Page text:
Body and Blood of Christ

Lectio

Drinking Well

At Home with a Friend

                

J

esus said to his disciples: 'Make your home in me, as I make mine in you.  As a branch cannot bear fruit all by itself, but must remain part of the vine, neither can you unless you remain in me.

No one has greater love than this: to lay down one's life for one's friends. You are my friends if you do what I command you. I shall not call you servants anymore, because a servant does not know his master's business; I call you friends because I have made known to you everything I have learned from my Father 


                                                                                                   John 15: 1-4; 13-15

 

Lectio

Is there someone you can feel completely at home with? Someone with whom you can be totally at ease? It may be a close friend; it may be a relation: mother or father, sister or brother, or grandparent. It may be your spouse, or your son or daughter. With that person you feel loved and accepted as you are; you can be yourself, you can say anything you want; you have absolute trust.
 
You may find that the person feels at home with you too and can say to you: 'You accept me as I am, I can be myself with you, I can tell you anything; I would trust you with my life.' What a wonderful gift such a friendship is.

It was a great day
When I was a curate in a parish in Tallaght, our school had First Communions in the month of May. One year as part of their preparation, their teacher asked the children to write a story called 'Jesus my friend.'  On First Communion day each story was put on a wall in the church along with a photo of its author. With their imaginations vivid at the age of eight, these children had no trouble fitting Jesus into their lives in Tallaght. They asked him, 'Would you like to go to the Square?  Would you like to go to the UCI Cinema?  Would you like to see Toy Story?' Each time Jesus said, 'Yes, I would like to.'  'Would you like to come to my house?  Would you like to see my dog? Do you like rabbits? Would you like to see my rabbits? Would you like to play football?' Jesus' answer was always 'Yes.' The children were glad to share things with Jesus. 'What would you like for dinner? Ham and potatoes?' Or when they met him at McDonalds: 'Do you want chips and a hamburger?' The stories had a happy ending: 'We had a lot of fun together. It was a great day.' One child said 'Jesus stayed on in my family and we're the best of friends.'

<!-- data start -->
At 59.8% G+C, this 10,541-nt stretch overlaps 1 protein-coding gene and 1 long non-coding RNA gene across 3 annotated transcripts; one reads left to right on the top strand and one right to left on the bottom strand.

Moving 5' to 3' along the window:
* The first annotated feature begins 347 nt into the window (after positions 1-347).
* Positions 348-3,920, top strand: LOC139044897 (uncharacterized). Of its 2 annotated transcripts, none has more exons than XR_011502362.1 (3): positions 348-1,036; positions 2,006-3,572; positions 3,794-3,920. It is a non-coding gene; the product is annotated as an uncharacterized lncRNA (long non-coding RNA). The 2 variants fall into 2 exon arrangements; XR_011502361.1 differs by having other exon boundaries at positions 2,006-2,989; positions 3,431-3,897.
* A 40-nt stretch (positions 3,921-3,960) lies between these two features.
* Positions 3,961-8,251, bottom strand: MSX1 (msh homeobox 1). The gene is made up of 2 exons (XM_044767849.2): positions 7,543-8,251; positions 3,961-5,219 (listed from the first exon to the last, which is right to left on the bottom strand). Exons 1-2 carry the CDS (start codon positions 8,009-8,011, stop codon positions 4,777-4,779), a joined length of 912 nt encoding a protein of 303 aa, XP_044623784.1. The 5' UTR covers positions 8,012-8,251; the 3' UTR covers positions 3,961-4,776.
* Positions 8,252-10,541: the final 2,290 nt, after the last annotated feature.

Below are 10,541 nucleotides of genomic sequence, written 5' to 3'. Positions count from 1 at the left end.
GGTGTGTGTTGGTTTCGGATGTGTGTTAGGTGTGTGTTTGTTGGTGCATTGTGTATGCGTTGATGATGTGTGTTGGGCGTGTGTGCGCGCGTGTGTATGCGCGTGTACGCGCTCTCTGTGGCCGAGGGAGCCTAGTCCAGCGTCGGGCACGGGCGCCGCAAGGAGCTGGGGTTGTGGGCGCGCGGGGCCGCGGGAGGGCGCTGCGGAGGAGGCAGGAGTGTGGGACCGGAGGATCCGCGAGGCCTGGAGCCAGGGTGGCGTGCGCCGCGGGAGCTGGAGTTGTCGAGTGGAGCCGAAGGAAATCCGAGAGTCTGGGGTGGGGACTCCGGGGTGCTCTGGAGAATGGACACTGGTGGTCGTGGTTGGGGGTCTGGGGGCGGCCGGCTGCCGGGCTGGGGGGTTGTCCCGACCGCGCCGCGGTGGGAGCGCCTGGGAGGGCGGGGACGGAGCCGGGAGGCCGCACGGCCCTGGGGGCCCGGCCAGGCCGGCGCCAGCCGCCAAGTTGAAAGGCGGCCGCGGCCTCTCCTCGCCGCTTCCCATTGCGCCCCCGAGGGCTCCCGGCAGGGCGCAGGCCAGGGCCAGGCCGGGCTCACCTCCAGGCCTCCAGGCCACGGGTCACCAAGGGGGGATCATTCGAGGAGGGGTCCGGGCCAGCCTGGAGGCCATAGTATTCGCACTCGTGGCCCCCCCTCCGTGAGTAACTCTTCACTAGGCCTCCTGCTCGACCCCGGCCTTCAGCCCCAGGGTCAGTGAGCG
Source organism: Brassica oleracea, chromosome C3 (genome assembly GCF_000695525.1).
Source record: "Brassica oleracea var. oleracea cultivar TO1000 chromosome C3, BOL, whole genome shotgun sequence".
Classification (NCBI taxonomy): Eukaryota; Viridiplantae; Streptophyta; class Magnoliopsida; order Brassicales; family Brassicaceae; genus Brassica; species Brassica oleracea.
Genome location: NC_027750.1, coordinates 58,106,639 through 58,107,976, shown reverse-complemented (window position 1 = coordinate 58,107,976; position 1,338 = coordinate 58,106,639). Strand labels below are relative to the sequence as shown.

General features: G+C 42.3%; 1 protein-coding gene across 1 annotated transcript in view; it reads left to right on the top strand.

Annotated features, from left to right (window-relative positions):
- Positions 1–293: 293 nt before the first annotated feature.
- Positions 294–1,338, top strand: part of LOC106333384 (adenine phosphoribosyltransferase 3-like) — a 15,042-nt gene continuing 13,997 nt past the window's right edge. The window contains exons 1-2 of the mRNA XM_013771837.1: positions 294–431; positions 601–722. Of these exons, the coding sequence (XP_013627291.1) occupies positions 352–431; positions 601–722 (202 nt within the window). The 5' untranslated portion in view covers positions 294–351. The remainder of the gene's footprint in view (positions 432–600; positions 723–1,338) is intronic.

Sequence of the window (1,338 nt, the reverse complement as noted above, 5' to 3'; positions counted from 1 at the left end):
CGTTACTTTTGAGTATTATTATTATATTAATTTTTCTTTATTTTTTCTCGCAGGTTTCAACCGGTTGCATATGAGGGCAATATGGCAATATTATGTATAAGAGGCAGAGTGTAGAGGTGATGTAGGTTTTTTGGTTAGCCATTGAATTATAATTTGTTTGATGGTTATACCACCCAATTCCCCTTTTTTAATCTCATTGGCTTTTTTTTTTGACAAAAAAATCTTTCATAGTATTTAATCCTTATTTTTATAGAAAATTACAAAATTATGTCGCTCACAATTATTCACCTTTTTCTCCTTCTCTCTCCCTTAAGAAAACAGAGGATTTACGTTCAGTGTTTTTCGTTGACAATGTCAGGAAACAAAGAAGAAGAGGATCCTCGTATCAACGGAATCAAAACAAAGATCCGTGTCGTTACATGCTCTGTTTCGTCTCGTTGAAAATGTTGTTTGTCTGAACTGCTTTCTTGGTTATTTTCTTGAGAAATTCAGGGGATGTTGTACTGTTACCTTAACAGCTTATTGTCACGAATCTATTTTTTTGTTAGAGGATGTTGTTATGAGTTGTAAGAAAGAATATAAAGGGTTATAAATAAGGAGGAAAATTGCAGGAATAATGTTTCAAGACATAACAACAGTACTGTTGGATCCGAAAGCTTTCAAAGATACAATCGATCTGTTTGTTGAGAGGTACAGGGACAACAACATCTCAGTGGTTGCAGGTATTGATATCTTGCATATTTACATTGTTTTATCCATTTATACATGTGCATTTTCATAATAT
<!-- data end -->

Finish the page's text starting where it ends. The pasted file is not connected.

The children could imagine this easy relationship with Jesus because of their own experience of love and friendship. Through the happy relationships they saw in their own homes - when their families were at their best - or in the homes of their relations and friends, they could imagine how they would relate to Jesus and how he would relate to them. 

A close sharing between friends    
The same is true of ourselves. It is through the love we have experienced from other people that we get a sense of Jesus' love for us.  At the Last Supper Jesus said to the apostles 'Make your home in me as I make mine in you.' These words are addressed to us as much as they were addressed to them. He is letting us know that he feels completely at home and at ease with us, he can be himself with us. He invites us to feel at home and at ease with him, to feel loved and accepted as we are. People do that. They will tell you, 'I talk to Jesus; I can tell him anything. If I am angry with him, I tell him exactly how I feel.'

St. Theresa of Avila said that prayer is simply a close sharing between friends; it means taking time often to be alone with him, whom we know loves us. St. Paul said that the love of Christ drove him on, and that he had accepted the loss of everything in order to have Christ. Pope John Paul may have been describing his own life of prayer when he wrote in his old age: 'Our gaze is ever more firmly set on the face of the Lord.'

What a friend we have in Jesus    
Joseph Scriven was born in Dublin in 1819.  When he was twenty six years old his fiancée died in a drowning accident on the day before they were to be married. He emigrated to Canada. He was a deeply committed Christian. His mother became seriously ill and he was unable to return to her in Dublin, so he wrote to her and sent her this hymn.  He said that the Lord and himself had composed it.

                                                                                   Brendan Clifford

 

What a friend we have in Jesus, all our sins and griefs to bear!
What a privilege to carry everything to God in prayer!
O what peace we often forfeit, O what needless pain we bear,
All because we do no carry everything to God in prayer.                                                                                              
Have we trials and temptations? Is there trouble anywhere?
We should never be discouraged; Take it to the Lord in prayer!
Can we find a friend so faithful, who will all our sorrows share?
Jesus knows our every weakness. Take it to the Lord in prayer!

 Are we weak and heavy laden, Cumbered with a load of care?
Precious Saviour, still our Refuge; Take it to the Lord in prayer.
Do thy friends despise, forsake thee? Take it to the Lord in prayer.
In His arms He'll take and shield thee; Thou wilt find a solace there.


Brendan Clifford.

    

 

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